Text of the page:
Seven Cybercrime-Fighting Steps For Small Businesses4:00 PM EST Wed. Apr. 04, 2012
Cybercrime represents a $2 trillion annual business, representing 15 percent of the global production of goods and services, according to the United Nations. Each year, criminals hone their skills and tools to become more adept at penetrating computer systems to steal credit-card numbers and corporate and government secrets.
This year already has seen some high-profile break-ins. The most recent was at credit-card processor Global Payments, which acknowledged the theft of 1.5 million card numbers and other important information that could be used to produce counterfeit Visa and MasterCard credit cards. While such security breaches are sure to continue as the year progresses, there are steps small businesses can take to improve security online and in the office.
Here are seven tips from Karl Volkman, chief technology officer for Chicago-based IT services firm and Microsoft partner SRV Network.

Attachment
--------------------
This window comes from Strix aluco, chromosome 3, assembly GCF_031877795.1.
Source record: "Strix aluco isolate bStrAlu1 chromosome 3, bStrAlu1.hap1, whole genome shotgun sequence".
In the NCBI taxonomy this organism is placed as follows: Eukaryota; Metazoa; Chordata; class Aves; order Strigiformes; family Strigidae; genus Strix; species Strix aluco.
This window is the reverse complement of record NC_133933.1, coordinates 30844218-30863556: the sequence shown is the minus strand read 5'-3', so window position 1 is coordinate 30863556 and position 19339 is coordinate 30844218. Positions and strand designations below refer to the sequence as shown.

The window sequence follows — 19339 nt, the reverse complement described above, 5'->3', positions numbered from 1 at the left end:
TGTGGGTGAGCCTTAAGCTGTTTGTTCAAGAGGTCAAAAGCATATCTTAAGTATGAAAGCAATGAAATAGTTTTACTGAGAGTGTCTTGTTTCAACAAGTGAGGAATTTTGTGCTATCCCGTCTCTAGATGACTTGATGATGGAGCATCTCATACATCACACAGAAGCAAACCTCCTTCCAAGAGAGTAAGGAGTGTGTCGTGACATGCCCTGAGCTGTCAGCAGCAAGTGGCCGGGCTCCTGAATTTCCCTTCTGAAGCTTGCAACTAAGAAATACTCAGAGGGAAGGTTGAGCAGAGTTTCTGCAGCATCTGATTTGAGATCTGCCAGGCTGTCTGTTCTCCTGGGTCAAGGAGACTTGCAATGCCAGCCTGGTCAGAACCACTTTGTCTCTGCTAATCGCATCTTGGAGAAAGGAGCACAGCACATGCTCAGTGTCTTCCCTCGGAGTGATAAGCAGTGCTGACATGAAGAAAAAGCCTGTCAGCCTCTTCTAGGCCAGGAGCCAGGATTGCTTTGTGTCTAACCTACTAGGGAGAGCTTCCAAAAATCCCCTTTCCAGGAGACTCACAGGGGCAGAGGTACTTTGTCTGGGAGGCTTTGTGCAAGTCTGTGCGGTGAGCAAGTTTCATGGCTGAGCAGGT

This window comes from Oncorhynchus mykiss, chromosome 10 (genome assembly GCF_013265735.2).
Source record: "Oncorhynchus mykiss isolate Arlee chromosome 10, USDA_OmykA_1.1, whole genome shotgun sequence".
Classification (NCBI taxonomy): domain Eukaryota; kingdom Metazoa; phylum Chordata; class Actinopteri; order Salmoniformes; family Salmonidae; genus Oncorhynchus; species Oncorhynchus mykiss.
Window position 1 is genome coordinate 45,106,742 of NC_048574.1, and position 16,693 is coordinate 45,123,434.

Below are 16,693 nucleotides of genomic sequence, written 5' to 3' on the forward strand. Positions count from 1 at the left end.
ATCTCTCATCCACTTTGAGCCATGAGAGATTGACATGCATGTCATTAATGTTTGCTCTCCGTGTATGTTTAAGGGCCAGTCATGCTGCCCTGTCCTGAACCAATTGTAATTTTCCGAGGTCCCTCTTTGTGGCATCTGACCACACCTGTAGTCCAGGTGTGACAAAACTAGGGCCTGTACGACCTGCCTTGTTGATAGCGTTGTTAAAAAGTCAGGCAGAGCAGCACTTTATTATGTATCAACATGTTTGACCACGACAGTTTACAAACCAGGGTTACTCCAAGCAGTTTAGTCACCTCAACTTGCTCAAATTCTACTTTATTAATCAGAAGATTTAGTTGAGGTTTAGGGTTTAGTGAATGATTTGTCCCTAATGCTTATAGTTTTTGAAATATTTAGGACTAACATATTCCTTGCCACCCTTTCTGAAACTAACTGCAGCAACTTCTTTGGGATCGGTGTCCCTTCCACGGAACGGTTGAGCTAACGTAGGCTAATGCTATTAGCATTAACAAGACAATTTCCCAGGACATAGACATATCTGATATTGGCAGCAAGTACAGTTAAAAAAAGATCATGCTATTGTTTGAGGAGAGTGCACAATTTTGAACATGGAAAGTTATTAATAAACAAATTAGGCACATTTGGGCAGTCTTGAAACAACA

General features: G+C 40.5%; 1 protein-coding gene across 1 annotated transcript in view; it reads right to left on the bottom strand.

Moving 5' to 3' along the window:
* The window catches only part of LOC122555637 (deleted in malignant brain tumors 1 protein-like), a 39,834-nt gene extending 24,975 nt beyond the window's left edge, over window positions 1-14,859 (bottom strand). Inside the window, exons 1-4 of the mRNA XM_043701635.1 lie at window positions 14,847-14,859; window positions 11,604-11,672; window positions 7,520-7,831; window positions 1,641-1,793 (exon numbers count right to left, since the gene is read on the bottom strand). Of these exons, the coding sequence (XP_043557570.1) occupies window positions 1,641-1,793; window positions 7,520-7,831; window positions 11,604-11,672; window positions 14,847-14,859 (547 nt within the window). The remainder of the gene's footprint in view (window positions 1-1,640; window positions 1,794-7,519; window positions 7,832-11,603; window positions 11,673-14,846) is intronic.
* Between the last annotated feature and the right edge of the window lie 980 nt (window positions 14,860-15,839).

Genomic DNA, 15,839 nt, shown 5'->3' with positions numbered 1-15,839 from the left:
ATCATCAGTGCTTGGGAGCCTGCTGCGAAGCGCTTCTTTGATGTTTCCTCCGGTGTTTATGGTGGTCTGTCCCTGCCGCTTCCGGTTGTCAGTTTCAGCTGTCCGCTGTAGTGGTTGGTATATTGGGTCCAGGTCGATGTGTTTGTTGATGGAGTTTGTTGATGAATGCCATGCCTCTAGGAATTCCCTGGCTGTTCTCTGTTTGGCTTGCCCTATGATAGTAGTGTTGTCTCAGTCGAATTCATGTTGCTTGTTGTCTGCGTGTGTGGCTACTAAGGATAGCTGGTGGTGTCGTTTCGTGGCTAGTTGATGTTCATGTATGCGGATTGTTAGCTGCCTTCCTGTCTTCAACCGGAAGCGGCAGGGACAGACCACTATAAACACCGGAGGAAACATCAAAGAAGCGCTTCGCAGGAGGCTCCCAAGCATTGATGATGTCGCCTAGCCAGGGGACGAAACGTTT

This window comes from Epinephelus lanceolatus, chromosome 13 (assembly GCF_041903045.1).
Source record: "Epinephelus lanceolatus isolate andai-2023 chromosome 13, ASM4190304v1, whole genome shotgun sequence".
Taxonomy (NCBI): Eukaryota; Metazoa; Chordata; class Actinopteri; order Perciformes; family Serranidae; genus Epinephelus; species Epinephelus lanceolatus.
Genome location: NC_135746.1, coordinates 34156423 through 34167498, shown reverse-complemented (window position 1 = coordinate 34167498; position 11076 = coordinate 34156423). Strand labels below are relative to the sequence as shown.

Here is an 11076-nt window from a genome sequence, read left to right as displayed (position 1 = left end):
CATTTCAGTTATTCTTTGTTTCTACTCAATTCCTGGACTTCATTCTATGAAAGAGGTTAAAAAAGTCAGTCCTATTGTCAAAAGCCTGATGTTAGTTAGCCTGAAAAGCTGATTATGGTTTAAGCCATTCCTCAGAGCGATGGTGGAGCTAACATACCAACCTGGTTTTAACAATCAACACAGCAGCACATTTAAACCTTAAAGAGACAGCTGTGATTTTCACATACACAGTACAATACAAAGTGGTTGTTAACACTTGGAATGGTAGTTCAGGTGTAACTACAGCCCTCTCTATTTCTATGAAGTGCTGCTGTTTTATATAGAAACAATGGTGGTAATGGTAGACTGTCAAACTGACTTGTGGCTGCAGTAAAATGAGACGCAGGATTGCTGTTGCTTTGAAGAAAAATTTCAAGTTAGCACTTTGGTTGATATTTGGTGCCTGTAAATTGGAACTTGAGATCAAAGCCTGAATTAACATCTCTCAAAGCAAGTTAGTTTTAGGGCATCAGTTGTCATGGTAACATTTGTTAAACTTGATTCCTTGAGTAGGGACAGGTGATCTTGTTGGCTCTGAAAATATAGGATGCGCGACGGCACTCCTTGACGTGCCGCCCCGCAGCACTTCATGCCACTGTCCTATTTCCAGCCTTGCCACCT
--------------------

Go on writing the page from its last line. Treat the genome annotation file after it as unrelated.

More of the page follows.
Every small business should have a firewall limiting access to the network. The firewall should be the first line of defense.
Internet usage in the office should be tightly controlled. In addition, businesses should have gateway antivirus and content filtering as the second line of defense after the firewall.
Managers should review on a monthly or quarterly basis user accounts and usage rights to data.
Security does not end with what's inside the computer. Businesses need to make sure their hardware is physically protected as well. All guests should be accompanied throughout the office space, and computer displays should be hidden from view from walkways and open areas.
Businesses should enforce good password policies, which include setting rules for complexity and frequency of change. Simply using your mother's maiden name isn't sufficient.
Businesses that can afford it should hire full-time data security people. In addition, budgets should include money for equipment and software to battle cybercriminals.
Employees need to be taught to be cautious. A few simple rules can improve security in a small office: Avoid questionable e-mail Web sites, delete any questionable e-mail and do not click on hyperlinks. Instead of the latter, employees should Google the topic and try to find the Web site from there.
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